Campus / News / May 3, 2017

Clothesline Project returns

On April 28, Western Illinois Regional Council-Community Action Agency (WIRC-CAA) Victim Services workers hung up approximately 40 t-shirts in Ferris Lounge to advocate against violence against women. The shirts were decorated by assault survivors as part of their healing process or by loved ones for those murdered.

Western Illinois Regional Council-Community Action Agency came to campus on April 28 to display the Clothesline Project, which features T-shirts decorated by assault survivors as part of the healing process or by loved ones for those murdered. The event is usually outside, but was moved inside due to the rain. (Julian Blye/TKS)

The program is part of the agency’s advocacy efforts during April, which is sexual assault awareness month. The agency goes to all five colleges in the six counties it serves. They try to hold the event outside but move inside for bad weather as they did on Friday.

“We haven’t had that many [visitors]. We typically set up outside for these but when weather is bad we have to go inside to our rain location and so it doesn’t end up being as powerful a display as when we set up outside and can cover a lot of ground and use trees as well,” sexual assault medical/legal advocate Brittany Schisler said.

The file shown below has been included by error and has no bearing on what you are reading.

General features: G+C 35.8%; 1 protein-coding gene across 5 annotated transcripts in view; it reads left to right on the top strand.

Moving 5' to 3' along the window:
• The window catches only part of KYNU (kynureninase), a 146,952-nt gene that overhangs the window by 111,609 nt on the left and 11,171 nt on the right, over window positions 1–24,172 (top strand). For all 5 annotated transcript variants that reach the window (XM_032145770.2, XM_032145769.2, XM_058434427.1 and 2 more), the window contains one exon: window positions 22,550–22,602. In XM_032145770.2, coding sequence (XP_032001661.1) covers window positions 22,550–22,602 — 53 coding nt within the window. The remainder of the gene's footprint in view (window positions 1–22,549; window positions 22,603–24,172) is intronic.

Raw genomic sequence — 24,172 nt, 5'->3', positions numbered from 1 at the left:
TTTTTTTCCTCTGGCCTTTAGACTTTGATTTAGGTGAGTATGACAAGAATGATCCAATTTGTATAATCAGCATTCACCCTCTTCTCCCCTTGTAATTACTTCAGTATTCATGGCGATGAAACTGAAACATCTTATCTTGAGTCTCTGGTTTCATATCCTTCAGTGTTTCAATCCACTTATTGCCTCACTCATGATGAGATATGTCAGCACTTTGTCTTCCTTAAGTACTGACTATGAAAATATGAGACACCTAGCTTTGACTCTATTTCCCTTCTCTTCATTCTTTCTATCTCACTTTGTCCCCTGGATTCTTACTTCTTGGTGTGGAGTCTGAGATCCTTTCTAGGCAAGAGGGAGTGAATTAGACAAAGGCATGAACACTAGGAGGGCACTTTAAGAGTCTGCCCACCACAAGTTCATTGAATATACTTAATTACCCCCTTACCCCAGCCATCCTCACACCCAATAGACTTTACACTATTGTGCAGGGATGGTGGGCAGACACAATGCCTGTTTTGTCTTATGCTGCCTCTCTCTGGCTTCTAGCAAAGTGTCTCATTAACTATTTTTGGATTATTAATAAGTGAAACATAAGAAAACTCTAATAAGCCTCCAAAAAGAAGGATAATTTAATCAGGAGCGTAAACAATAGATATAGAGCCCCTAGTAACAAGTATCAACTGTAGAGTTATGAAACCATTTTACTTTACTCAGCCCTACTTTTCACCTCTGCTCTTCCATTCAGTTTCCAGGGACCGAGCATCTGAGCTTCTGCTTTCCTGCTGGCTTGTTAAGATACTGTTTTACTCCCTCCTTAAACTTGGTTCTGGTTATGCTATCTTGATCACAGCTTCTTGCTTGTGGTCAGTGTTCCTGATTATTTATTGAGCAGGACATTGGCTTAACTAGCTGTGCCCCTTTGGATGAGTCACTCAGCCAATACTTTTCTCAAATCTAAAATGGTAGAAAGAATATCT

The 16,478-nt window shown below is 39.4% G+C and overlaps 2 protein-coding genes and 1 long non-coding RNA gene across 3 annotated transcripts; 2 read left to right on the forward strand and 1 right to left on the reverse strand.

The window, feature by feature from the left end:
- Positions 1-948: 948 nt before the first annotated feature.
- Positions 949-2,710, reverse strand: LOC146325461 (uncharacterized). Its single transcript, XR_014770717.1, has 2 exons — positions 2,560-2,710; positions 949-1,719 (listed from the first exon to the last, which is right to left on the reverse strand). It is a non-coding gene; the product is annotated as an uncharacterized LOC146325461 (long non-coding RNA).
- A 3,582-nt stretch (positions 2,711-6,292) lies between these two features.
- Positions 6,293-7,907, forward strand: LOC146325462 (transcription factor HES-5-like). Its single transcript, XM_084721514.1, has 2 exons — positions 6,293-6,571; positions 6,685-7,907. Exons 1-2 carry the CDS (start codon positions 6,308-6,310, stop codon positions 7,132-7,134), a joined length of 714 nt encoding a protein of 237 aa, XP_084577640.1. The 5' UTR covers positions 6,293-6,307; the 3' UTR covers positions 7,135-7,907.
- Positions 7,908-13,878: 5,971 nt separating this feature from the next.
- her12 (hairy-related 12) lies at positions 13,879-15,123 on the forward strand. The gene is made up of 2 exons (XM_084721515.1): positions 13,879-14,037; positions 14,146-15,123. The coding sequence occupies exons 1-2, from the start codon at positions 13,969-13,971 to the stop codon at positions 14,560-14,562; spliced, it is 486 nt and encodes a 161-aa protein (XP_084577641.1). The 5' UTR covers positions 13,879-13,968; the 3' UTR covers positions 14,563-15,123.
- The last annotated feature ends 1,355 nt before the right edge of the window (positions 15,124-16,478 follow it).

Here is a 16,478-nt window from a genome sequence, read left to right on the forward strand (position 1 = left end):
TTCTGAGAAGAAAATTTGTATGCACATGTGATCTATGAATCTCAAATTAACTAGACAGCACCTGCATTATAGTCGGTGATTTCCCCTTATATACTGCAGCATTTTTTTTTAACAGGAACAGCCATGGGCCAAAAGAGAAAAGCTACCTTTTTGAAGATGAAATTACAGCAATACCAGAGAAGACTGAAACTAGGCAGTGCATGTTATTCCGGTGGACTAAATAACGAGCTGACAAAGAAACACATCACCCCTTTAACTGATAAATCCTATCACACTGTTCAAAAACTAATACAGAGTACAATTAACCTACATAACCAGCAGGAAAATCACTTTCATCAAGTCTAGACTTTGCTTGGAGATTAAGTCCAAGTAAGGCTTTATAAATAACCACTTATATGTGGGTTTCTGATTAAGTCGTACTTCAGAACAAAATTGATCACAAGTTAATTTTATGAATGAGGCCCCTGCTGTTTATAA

The group has an additional 500 shirts in storage beyond the four full totes they brought to Knox. They only had room for around 40 shirts in Ferris Lounge which represented only one tote.

The shirts are assigned colors according to the type of violence the person survives. White shirts are made for women who die from violence. Survivors moved by the display can ask the organizers and decorate a shirt in a private room at the event.

“Some come here and see them and react and say ‘I wanna do it,’” Schisler said.

The project displays are an important part of the groups outreach, especially with their timing in April.

“April is our craziest, busiest month every year but it is also one of the best,” sexual assault medical/legal advocate Jill Mann said.

The group also operates a 24/7 free and confidential hotline as well as providing legal and medical advocacy, free counseling services and help for survivors who press criminal charges. Along with Schisler and Mann, intern and Western Illinois University student Cristina White also helped with the Knox display.

New shirts are added every year and those displayed at the WIRC-CAA events all come from local survivors. The Clothesline Project started in 1990 in Cape Cod, Mass. and WIRC-CAA started participating in 1996.

“For some people, at least, it’s a good part of the healing process,” Schisler said.

Connor Wood, Co-News Editor
Connor Wood is a sophomore who plans to declare in English Literature. He started at The Knox Student in the fall of his freshman year as a volunteer writer for News.

Tags:  clothesline project SASS sexual assault sexual assault awareness

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